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Enhancing Belmont Avenue

Study calls for changes to Youngtown-Liberty corridor

Staff photo / David Skolnick Youngstown Councilwoman Samantha Turner, D-3rd Ward, stands on the corner of Belmont Avenue and Gypsy Lane. A new study makes several recommendations for the Belmont Avenue corridor, including installing sidewalks on Gypsy Lane and removing the Madison Avenue Expressway.

A study of the Belmont Avenue corridor in Youngstown and Liberty calls for numerous changes to one of the Mahoning Valley’s busiest areas.

“The issues identified in the corridor were transportation, revitalization and economic development,” the study from the Eastgate Regional Council of Governments reads.

The study includes 4.66 miles of Belmont Avenue from West Federal Street in Youngstown to Excellence Drive, just north of Churchill Road, in Liberty.

The study’s goals were increasing accessibility to the existing transportation network and emphasizing multi-modal transportation options, supporting ongoing and future economic development that will contribute to a vibrant community, and finding solutions for transportation issues along the corridor.

Among the study’s most significant recommendations were removing the Madison Avenue Expressway; adding and increasing transit service along the corridor; installing sidewalks on both sides of Gypsy Lane between Belmont and Logan avenues; and changing the zoning between Gypsy Lane and Catherine Street from commercial to mixed-used to encourage development.

Youngstown and Liberty officials said the study significantly will help the communities.

“It’s a great first step,” said Youngstown Councilwoman Samantha Turner, D-3rd Ward, who represents the North Side and most of the Belmont Avenue corridor. “The recommendations in terms of transportation are very sound. Getting to the main corridors are hard because there aren’t a lot of sidewalks.”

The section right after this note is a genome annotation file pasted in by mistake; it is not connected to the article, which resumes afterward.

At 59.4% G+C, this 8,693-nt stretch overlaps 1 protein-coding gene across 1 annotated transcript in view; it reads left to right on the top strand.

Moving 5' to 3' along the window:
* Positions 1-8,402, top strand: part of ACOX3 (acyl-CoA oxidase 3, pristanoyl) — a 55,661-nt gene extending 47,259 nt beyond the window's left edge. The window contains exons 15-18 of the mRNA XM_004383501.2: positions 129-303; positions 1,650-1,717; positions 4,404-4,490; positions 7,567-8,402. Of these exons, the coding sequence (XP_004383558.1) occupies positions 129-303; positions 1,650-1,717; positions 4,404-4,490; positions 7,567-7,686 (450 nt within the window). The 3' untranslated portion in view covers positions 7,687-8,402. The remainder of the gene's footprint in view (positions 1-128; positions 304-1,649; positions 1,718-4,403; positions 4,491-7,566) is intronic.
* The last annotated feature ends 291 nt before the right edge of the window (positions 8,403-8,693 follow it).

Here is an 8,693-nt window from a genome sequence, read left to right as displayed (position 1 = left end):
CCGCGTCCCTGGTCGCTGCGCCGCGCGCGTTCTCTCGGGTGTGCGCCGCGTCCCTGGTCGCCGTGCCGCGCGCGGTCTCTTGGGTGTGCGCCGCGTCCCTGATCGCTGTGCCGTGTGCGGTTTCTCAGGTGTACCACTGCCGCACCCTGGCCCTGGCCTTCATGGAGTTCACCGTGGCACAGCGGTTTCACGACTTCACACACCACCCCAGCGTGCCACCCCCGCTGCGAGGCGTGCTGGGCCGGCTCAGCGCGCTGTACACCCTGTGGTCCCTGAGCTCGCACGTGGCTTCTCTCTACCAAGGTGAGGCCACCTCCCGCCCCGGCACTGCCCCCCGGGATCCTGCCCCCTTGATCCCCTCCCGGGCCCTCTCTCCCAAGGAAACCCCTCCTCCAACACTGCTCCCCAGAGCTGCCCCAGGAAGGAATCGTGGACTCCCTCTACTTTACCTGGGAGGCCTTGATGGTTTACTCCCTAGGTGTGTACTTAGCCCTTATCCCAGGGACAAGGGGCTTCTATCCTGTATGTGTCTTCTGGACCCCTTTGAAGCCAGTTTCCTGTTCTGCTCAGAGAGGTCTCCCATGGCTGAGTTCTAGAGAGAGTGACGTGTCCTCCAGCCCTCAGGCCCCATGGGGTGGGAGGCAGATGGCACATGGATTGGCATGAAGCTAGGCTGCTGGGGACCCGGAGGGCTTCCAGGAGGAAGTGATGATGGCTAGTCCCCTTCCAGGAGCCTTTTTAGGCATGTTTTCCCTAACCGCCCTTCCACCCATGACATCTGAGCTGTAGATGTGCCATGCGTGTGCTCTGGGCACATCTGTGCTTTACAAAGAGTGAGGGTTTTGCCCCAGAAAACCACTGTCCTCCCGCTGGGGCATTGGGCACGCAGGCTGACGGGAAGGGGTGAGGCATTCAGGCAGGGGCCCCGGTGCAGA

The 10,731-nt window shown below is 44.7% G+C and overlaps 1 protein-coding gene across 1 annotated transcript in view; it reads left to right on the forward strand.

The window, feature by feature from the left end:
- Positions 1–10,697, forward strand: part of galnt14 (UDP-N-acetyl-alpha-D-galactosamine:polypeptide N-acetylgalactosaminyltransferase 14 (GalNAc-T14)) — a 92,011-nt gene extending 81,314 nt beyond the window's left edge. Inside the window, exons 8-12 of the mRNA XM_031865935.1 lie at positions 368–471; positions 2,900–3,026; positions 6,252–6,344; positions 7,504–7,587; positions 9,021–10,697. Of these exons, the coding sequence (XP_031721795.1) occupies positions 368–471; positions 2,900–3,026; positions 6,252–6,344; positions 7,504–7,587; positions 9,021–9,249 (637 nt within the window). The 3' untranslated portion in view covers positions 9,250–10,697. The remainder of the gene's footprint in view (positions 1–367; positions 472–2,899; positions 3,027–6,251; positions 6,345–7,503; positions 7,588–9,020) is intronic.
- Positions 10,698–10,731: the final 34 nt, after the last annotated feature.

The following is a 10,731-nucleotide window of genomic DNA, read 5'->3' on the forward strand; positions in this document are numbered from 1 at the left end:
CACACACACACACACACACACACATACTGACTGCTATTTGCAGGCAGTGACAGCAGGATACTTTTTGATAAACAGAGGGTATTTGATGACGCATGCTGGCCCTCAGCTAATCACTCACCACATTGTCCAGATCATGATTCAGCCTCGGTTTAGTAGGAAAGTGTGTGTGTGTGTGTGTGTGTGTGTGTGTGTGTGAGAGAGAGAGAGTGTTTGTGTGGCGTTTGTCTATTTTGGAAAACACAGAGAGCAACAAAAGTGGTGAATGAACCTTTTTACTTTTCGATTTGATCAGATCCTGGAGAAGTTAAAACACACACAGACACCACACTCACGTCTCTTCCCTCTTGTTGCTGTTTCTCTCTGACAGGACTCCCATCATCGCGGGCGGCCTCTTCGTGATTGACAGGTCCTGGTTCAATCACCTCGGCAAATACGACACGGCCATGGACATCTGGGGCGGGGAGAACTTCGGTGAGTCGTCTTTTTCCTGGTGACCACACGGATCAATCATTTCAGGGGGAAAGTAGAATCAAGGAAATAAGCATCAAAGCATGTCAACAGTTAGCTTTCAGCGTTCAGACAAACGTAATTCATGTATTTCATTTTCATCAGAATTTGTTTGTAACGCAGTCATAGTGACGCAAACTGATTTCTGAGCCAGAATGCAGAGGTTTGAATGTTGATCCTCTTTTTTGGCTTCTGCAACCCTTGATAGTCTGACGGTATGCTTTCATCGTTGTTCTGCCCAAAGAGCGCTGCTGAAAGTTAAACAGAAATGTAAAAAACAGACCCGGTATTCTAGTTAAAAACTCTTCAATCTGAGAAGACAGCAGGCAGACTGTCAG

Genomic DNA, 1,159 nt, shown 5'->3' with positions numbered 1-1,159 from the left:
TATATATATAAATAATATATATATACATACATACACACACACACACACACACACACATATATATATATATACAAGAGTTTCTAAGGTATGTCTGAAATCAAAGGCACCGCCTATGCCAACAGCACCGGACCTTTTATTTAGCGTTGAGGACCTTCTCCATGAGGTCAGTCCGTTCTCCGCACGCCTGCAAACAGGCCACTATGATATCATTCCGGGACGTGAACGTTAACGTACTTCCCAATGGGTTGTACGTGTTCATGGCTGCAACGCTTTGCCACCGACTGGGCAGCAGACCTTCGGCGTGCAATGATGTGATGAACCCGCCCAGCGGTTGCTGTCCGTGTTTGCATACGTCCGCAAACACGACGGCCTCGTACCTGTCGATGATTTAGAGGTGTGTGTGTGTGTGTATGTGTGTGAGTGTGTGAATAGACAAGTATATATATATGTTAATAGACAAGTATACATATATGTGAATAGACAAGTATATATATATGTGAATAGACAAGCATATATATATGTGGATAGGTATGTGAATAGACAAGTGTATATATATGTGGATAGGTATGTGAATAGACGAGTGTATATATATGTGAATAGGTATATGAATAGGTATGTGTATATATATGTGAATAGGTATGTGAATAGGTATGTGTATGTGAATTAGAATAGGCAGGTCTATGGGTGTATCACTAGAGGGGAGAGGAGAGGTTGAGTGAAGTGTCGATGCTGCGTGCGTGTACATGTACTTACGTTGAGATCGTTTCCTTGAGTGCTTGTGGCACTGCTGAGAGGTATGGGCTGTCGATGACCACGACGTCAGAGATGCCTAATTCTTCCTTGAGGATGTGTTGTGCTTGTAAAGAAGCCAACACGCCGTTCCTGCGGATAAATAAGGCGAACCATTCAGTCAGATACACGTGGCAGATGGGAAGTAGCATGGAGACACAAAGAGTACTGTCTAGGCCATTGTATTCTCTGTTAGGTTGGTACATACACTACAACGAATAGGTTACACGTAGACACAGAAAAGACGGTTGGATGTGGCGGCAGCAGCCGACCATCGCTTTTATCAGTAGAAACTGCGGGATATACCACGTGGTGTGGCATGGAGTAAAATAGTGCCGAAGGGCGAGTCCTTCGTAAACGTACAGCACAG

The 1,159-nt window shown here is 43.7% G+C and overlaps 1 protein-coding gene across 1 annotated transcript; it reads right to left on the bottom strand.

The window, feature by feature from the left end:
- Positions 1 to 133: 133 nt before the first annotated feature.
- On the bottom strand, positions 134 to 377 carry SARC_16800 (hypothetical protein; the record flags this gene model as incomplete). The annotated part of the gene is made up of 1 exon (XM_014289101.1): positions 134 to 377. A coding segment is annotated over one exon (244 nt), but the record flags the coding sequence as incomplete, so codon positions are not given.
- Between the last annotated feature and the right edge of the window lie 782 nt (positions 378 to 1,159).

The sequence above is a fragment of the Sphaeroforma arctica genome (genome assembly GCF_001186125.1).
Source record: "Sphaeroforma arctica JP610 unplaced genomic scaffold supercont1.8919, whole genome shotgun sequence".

Turner said she particularly liked the recommendations about removing the Madison Avenue Expressway and the sidewalks on Gypsy Lane.

“Getting the sidewalks from the neighborhoods to the shopping areas is vital to the growth of the corridor,” she said. “We need to make it safe and secure for people to walk down the street or ride their bicycles.”

Regarding the removal of the expressway, the report reads: “This long-term and likely expensive effort would serve to reconnect the neighborhoods that it has severed. The project should focus on the conversion from a large four-lane divided highway to a three- or four-lane surface street.”

“It’s always been troublesome with a lot of accidents and it cuts the neighborhood off,” Turner said of the expressway. “To clean up and connect each side of town would be beneficial.”

Liberty Township Trustee Arnie Clebone said the study “is a good framework. It talks about the upgrade of the road. We need to make it attractive as it’s the entryway for not just Liberty, but for the entire area.”

With the study done, the township and Youngstown can pursue federal funding for some of the work, he said.

“We can also look at joint economic (development) districts with Girard and Youngstown,” Clebone said. “The study is a good starting point. It puts us on the map as an important corridor.”

Changing the look of the corridor is a long-term project, he said.

“It could be several years,” Clebone said. “We have a long way to go in making changes, but we need to improve the perception of Belmont Avenue. What that avenue looks like is important to the area.”

The region needs to think about its long-term strategy for places such as the Belmont Avenue corridor, Turner said.

“Our decisions must consider what happens 20, 30 years from now,” she said.

The study took a year to complete.

It suggests increased road lighting between Churchill Hubbard and Naylor Lloyd roads and increased traffic enforcement to reduce the number of vehicular crashes between those two roads.

It also proposes changing commercial zoning on Belmont between Gypsy Lane and Catherine Street to mixed-use development and developing a large-scale streetscape project there.

The study proposes reducing the speed from 40 mph between Hazelwood Drive and Laurel Street in Liberty.

In Youngstown, other suggestions in the study are around St. Elizabeth Youngstown Hospital, such as installing pedestrian crossing infrastructure, continuing to focus on senior residential housing and having the hospital partner with the Western Reserve Transit Authority to develop a community plan to get hospital staff to use public transportation.

In the city’s Brier Hill section, the study recommends a bike trail connection along Burlington Street and improving a pedestrian connection to Tod Homestead Cemetery.

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